Bulletin

Academic freedom and the case of feral horses in the high country

President’s address, Brisbane, November 2018

Professor Don Driscoll, Deakin University

This year the ESA has drafted a conference statement, a statement of concern about Australia’s ecosystems that is aligned with the conference theme. ‘Ecology in the Anthropocene: addressing the grand challenge of our time’ calls for specific urgent actions to be addressed including, for example, substantial increases in public investment in maintaining Australia’s ecosystems and revising or replacing the current national environmental legislation, which has presided over the ongoing decline of biodiversity in this country. The statement was supported by a show of hands at the conference, with delegates showing overwhelming support. The statement puts on record the feelings of our society on this theme and contributes to what we hope is growing momentum for change in this area.

And change is needed across a broad range of ecology and conservation, including with regard to academic freedom. Over the past few months I’ve seen some very serious violations of academic freedom in relation to feral horse management, including how that plays out for biodiversity management. So let me move on to the main topic.

Academic Freedom and the case of feral horses in the high country

Last year I discussed academic freedom, noting that public service ecologists are gagged on controversial issues. I argued this is a problem because it means the general public are kept in the dark and they can’t make informed choices at the ballot box. But my experience in the feral horse debate has highlighted that it also provides an opportunity for misinformation from vested interests to fill the information void.

And this may be what has contributed to the disastrous policy outcomes for feral horses in the Australian alps. Here’s a quote from Tom Bagnet, ex-NSW Office of Environment and Heritage, as reported in the media recently: “We found it very difficult to talk to the media to counter any of the claims being made about the horses… Some of (the claims) were outlandish.”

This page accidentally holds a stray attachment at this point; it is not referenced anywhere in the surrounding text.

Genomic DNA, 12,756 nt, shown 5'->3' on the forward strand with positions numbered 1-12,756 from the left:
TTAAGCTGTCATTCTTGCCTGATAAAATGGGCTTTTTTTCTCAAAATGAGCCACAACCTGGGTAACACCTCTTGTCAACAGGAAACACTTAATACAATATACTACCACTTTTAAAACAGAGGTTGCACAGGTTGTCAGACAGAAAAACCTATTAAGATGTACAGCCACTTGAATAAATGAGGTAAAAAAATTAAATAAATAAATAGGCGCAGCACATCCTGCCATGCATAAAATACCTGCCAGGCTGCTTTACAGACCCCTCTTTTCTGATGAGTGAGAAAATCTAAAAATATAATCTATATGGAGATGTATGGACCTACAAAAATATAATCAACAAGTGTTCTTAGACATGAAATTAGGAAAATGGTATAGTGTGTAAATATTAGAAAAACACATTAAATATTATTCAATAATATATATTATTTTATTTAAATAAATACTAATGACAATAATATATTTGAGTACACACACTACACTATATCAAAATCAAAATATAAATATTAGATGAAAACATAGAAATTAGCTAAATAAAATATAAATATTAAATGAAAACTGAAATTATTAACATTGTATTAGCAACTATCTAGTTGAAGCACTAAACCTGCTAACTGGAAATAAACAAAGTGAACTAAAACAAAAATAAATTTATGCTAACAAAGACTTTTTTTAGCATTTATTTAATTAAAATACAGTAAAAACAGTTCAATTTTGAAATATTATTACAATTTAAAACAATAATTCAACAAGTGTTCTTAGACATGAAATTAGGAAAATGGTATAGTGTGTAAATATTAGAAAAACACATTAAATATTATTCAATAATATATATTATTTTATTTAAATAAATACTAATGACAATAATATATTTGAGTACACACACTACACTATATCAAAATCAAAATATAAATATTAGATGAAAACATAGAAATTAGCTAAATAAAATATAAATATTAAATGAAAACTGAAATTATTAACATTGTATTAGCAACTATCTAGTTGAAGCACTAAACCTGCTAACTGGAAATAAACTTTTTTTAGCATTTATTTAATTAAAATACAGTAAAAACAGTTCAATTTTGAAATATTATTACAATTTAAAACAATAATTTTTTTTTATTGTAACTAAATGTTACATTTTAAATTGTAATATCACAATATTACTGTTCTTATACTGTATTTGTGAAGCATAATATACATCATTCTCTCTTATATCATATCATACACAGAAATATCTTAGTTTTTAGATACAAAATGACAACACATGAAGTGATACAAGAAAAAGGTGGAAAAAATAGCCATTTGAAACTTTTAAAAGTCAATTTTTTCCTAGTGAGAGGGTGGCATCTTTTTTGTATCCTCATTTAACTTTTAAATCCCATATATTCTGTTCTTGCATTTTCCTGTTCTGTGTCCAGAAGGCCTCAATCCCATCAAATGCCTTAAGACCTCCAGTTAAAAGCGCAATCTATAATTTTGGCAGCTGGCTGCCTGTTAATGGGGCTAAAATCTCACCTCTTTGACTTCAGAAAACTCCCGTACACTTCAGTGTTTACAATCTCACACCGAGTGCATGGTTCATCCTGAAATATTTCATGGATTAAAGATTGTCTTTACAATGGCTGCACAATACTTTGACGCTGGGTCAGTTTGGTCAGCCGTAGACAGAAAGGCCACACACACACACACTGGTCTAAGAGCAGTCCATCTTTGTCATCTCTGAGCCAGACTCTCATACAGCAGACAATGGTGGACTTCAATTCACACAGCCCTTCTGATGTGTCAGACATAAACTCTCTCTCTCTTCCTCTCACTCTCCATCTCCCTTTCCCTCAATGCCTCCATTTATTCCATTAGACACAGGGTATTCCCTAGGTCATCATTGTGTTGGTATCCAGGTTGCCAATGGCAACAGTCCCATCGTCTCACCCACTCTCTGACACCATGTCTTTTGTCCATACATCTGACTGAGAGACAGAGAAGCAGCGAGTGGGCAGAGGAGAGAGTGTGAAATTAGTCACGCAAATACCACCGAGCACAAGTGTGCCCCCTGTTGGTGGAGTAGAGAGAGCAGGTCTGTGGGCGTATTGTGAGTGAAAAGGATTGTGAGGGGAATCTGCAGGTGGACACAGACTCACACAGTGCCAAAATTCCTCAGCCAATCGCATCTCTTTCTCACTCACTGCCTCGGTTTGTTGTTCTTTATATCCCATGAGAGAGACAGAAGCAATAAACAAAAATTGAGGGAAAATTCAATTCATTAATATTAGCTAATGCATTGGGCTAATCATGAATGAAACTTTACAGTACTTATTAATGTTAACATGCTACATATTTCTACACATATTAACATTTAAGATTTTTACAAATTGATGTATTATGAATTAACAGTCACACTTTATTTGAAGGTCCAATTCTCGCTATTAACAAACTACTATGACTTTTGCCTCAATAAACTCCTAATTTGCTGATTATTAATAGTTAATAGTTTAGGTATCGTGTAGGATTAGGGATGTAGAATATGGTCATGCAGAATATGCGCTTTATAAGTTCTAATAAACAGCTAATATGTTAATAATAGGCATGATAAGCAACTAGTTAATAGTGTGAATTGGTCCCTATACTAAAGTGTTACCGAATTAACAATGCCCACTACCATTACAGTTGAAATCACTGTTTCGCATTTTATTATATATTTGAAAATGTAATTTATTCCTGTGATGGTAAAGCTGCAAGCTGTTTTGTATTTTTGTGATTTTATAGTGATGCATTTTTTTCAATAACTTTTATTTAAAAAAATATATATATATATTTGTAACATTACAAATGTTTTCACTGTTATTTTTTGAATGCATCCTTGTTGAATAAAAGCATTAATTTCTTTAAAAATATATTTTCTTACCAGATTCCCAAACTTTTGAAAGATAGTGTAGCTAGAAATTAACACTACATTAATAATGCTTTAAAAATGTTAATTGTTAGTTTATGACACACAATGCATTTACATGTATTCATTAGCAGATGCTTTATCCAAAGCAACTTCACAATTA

Claims like: there’s no impact, and, it’s deer that cause the damage, not horses.

The true impact of feral horses in the Australian Alps. Credit: Graeme Worboys. It is undeniable that feral horses are having significant impact in the Australian Alps. Credit: Martin Shulz.

And if all of that wasn’t outlandish enough, we saw the Kosciuszko wild horse heritage bill passed into law by the NSW Parliament. The legislation was drafted initially by financial vested interests and presented in the NSW Parliament by Deputy Premier Barilaro, who receives donations from the same financial vested interest. The legislation requires national parks staff to maintain a ‘sustainable’ feral horse population in Kosciuszko National Park and where there is a conflict between keeping horses and the existing legal plan of management, the horses win out. Mr Barilaro is on record denying this latter point, but it is written in the legislation.